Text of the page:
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I'm coming around to the view that a DSL is a thing where you have actually created a new syntax. If there is no parser, there is no DSL in sight.

Few Haskell libraries actually provide DSLs, though I can name some that do, usually very small ones, often ones where if you still desire to write the raw Haskell you can. It's just that APIs take effort to learn and use, and Haskell can use some patterns that many other languages can't, just as Ruby can use some patterns many other languages can't.

I actually think seeing DSLs where there aren't actually any is somewhat dangerous, because people's brains stop being able to abstract correctly. I have a perl "DSL" at my workplace that I wrote that I have been desperately trying to convince people is not actually a DSL, because it makes people think about it wrong. It is a way of decorating functions in such a way that I can reach the metadata and do other helpful while they can get on with their lives, and it looks like this:

    special_sub subname =>
        permission_check { $_[0]->had('some_permission') },
        xml_rpc(name => "Category.subname"),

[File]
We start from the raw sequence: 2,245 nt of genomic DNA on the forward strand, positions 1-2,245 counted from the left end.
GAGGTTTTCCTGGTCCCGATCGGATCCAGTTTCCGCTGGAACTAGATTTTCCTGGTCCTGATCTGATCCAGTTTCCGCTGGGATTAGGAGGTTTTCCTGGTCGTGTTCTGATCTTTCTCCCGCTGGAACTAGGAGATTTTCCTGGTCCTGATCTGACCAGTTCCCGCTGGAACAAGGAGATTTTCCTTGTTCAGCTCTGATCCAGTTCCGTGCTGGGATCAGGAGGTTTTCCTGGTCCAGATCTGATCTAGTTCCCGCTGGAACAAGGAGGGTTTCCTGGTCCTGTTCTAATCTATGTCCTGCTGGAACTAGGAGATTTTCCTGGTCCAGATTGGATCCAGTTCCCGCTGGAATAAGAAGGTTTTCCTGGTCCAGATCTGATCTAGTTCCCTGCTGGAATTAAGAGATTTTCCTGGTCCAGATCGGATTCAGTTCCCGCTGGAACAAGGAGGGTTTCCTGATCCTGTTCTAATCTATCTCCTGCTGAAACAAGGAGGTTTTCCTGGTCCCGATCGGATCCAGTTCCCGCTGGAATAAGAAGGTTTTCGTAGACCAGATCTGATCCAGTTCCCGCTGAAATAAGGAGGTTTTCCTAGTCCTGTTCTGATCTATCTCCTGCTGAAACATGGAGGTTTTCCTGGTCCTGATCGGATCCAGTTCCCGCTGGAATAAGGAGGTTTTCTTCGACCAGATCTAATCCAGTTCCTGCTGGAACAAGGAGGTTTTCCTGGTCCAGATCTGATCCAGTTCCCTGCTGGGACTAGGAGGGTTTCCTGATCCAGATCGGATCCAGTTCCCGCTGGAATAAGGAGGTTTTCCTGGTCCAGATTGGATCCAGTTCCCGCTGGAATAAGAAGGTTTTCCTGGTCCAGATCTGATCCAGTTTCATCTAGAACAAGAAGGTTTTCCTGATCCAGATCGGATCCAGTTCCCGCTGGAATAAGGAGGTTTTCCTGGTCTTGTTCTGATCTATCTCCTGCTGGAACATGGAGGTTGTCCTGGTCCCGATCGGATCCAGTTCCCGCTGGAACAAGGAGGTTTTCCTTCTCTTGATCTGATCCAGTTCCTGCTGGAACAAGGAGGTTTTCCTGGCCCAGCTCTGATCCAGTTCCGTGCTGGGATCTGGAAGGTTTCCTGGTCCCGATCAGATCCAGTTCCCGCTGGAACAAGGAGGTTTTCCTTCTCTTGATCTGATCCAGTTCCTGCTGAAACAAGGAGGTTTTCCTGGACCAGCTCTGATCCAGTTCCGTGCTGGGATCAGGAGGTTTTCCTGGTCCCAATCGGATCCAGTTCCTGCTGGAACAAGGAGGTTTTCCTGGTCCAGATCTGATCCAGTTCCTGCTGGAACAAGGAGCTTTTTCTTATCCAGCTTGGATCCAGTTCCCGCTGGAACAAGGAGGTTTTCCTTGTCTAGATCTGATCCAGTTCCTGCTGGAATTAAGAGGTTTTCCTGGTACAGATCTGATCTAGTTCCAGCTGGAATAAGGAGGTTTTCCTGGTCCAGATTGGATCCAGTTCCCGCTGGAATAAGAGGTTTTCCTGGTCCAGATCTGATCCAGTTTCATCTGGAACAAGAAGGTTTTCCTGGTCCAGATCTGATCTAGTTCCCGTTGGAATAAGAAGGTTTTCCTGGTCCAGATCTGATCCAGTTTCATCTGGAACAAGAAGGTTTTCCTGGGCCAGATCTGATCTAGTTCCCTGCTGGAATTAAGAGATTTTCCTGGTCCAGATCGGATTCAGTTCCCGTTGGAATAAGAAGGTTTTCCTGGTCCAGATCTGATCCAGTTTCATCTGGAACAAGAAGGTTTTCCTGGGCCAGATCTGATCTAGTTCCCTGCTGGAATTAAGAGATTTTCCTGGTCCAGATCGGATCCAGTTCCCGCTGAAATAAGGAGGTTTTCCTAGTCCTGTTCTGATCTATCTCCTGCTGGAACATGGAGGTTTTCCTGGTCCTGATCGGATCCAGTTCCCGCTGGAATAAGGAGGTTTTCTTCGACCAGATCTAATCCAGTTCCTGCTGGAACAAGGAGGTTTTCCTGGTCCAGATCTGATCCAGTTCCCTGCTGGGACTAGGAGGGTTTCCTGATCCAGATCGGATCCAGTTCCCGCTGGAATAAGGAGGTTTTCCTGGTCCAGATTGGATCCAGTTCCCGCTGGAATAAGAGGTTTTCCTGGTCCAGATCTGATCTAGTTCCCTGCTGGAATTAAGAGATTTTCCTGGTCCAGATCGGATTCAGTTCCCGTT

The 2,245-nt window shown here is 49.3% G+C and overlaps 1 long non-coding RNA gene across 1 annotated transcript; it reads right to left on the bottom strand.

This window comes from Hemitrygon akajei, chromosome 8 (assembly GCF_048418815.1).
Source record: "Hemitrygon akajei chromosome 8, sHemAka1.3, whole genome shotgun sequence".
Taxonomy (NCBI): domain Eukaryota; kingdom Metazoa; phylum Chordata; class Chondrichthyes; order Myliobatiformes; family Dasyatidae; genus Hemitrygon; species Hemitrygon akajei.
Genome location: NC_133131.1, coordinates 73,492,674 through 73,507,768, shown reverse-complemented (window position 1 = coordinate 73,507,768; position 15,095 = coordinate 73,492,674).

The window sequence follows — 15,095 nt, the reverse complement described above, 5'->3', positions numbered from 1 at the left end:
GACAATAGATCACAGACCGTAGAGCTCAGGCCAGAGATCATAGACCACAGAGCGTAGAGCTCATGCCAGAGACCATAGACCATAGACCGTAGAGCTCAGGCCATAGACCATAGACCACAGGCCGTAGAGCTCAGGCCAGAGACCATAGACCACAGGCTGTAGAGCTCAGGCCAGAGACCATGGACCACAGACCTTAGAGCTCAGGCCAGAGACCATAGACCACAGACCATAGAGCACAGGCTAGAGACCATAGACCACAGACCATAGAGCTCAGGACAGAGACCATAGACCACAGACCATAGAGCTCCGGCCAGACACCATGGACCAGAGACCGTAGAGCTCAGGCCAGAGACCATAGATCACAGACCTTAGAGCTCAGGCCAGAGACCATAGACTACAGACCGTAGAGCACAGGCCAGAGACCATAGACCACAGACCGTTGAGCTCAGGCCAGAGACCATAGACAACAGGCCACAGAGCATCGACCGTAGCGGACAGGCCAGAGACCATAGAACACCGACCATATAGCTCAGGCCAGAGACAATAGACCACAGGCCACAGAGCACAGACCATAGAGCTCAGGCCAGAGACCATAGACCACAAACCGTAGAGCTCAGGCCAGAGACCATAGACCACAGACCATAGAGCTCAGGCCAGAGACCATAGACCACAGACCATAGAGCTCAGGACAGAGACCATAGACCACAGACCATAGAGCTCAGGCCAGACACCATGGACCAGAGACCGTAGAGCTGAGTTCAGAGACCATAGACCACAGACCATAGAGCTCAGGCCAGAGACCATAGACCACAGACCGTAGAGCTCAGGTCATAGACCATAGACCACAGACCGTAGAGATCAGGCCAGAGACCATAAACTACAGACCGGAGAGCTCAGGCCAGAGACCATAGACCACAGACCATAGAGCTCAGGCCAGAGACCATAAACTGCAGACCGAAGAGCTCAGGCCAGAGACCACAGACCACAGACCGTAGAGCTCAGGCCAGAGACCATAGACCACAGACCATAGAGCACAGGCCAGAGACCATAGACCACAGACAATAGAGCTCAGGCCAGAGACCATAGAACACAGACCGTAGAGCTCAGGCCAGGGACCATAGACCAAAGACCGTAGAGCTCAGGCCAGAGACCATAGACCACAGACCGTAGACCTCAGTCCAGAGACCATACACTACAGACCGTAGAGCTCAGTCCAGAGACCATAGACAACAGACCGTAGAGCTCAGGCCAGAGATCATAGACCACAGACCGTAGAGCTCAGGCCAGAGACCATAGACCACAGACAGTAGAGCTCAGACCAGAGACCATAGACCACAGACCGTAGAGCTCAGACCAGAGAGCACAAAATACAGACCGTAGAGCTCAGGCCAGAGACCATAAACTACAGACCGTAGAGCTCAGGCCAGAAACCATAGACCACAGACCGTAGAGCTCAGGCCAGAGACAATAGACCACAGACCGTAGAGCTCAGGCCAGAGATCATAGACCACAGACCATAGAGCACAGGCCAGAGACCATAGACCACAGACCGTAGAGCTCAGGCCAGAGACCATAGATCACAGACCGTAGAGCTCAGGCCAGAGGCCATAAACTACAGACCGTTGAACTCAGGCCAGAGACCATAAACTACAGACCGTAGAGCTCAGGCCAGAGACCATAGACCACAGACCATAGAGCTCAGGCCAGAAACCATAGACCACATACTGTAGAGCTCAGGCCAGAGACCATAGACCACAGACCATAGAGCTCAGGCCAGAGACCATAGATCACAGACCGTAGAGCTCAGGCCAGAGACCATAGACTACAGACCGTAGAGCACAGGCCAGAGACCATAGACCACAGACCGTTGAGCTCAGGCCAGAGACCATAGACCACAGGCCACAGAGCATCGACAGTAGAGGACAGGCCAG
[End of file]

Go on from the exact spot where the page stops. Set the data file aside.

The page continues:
does {
            blah blah blah
    };
and there are various other sundry things it can do easily that would make less sense out of context. This does things like expose this function to the local XMLRPC handler, and the xml_rpc function takes in the XML-RPC-specific metadata for this case. "xml_rpc", "permission_check" (which actually has a shorter name in real life), and even "does" are actually functions that return values which do the real magic, but I have the problem where people don't understand;

    my $common_permission = permission_check { $_->[0]->has('perm') };

    special_sub sub1 => $common_permission, does {...};
    special_sub sub2 => $common_permission, does {...};
    special_sub sub3 => $common_permission, does {...};
People see the DSL magic and suddenly its like everything they knew about the base language just goes flying out the window.



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